Police move in to guard safe haven for 66 rescued child soldiers in Central African Republic (CAR)

The Independent's campaign has raised over £225,000. But as the latest news makes clear, the problems facing children in the CAR have not gone away

Paul Vallely
Friday 25 January 2013 19:23
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A mother holding her child and a French soldier stand in front of charred pickup trucks used by Islamist rebels in Diabaly
A mother holding her child and a French soldier stand in front of charred pickup trucks used by Islamist rebels in Diabaly

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A police guard was yesterday placed on the compound where 66 rescued child soldiers are being given safe haven in Bangui, the capital of the Central African Republic, amid fears that they may be seen as enemy combatants and targeted by local residents.

The children, who were rescued from armed rebel militias by Unicef as part of the work funded by the recent Independent Christmas Appeal, had been evacuated from a transit camp in Bria in the north of the country which was overrun in a rebel offensive last month.

Rebel forces halted just outside the capital and then pulled back after a peace deal with government led to an agreement for the formation of national unity government. But panicky Bangui residents protested at the presence of the children in the Unicef compound in the capital, seeing the former child members of the rebel armies as a potential “enemy within”. The rescued children have been moved once again to a safer location and been given police protection.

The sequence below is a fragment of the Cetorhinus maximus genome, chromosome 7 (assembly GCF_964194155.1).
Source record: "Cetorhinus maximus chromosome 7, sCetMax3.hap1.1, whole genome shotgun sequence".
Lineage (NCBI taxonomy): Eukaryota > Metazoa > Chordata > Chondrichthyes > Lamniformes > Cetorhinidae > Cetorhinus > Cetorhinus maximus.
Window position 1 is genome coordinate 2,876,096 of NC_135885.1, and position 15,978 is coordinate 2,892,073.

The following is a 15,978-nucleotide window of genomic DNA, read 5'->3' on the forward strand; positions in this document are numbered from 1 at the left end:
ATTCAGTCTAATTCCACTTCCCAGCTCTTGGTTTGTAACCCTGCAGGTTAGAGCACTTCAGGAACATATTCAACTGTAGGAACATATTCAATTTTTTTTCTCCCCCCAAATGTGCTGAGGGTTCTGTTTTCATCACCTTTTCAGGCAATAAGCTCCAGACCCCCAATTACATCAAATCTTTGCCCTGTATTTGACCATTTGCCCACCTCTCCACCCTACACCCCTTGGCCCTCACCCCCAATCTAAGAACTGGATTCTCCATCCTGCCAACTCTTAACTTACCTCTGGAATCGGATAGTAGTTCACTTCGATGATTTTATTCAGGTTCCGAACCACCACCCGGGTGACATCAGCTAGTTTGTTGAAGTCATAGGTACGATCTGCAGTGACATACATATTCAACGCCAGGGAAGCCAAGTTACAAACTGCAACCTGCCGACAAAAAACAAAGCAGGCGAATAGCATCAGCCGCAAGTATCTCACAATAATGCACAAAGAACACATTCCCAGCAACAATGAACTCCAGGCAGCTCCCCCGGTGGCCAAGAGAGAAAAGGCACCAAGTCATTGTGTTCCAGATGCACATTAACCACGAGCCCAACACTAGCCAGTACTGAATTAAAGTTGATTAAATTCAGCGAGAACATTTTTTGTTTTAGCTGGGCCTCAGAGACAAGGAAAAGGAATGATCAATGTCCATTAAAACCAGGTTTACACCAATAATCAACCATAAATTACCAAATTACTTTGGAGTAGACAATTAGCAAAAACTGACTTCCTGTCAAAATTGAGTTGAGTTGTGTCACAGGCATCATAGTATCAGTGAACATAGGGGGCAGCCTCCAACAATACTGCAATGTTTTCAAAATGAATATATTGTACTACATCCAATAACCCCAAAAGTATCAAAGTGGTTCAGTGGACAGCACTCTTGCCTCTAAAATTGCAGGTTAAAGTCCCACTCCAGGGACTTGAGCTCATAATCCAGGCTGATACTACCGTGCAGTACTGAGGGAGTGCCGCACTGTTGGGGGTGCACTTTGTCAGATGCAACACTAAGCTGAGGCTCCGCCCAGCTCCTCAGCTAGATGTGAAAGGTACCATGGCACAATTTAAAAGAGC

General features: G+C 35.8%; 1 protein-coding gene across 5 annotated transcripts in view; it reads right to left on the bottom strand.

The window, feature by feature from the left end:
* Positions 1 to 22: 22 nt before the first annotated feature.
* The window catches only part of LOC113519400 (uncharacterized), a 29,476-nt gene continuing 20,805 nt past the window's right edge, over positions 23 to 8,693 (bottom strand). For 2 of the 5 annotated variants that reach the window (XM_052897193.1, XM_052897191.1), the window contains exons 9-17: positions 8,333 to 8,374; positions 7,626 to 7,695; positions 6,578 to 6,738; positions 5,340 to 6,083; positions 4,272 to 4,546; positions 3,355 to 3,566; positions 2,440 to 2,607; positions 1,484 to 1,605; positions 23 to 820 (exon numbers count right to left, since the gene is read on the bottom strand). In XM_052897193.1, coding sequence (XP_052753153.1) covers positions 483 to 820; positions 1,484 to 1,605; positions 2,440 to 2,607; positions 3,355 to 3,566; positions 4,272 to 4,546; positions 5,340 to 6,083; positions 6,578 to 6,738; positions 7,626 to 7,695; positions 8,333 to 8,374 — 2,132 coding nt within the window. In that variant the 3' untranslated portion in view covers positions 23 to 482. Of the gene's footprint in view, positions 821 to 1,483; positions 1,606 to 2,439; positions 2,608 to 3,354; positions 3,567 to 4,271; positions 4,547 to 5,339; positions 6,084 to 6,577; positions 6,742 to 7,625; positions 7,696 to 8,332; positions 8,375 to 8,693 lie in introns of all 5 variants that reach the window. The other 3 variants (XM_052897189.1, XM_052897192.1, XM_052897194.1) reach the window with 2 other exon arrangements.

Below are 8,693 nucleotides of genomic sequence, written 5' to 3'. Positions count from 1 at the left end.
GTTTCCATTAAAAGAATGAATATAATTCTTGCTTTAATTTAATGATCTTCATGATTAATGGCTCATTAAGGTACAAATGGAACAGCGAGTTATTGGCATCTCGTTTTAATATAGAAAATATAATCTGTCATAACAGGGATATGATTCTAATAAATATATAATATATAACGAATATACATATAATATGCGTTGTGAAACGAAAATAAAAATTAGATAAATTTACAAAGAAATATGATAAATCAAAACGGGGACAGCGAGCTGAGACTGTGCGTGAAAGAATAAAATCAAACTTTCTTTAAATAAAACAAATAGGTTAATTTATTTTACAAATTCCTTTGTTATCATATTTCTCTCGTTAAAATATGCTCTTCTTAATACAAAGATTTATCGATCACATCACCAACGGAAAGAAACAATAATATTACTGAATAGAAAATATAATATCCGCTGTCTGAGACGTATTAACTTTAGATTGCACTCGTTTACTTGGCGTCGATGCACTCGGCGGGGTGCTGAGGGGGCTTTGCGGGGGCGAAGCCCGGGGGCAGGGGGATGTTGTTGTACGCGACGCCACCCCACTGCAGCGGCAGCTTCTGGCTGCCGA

The past month has added to the trauma undergone by boys once pressed into military service in the rural areas and girls used by the rebels as sex slaves. When they first arrived in what they had assumed would be the safety of the capital, they were briefly detained by police as suspected fifth columnists. Unicef staff managed to persuade the authorities of the children’s innocence and vulnerability. The government has now ordered the police to guard their new location.

Since the peace deal was signed in nearby Gabon two weeks ago the security situation in the Central African Republic has stabilised. Unicef has secured significantly improved access to war-torn areas to ship in humanitarian aid and has called on all the warring factions to identify and release forcefully recruited children from their ranks without delay.

Yet the situation remains potentially volatile as government and rebels negotiate over ministerial posts in the new government. Opposition leader Nicolas Tiangaye has been appointed prime minister but there are disagreements over who should take the ministry of defence, among others.

Some rebel leaders, who accuse President François Bozizé of reneging on agreements in the past, are refusing to withdraw troops further than 150km from Bangui and say they could still march on the capital if full agreement is not reached. Further north the ceasefire is being sporadically broken by looting warlords.

“The rescued children are safe, well and being cared for,” a Unicef spokeswoman said. “Our staff are concerned that they may be becoming institutionalised, but keeping them safe and secure is our primary concern”.

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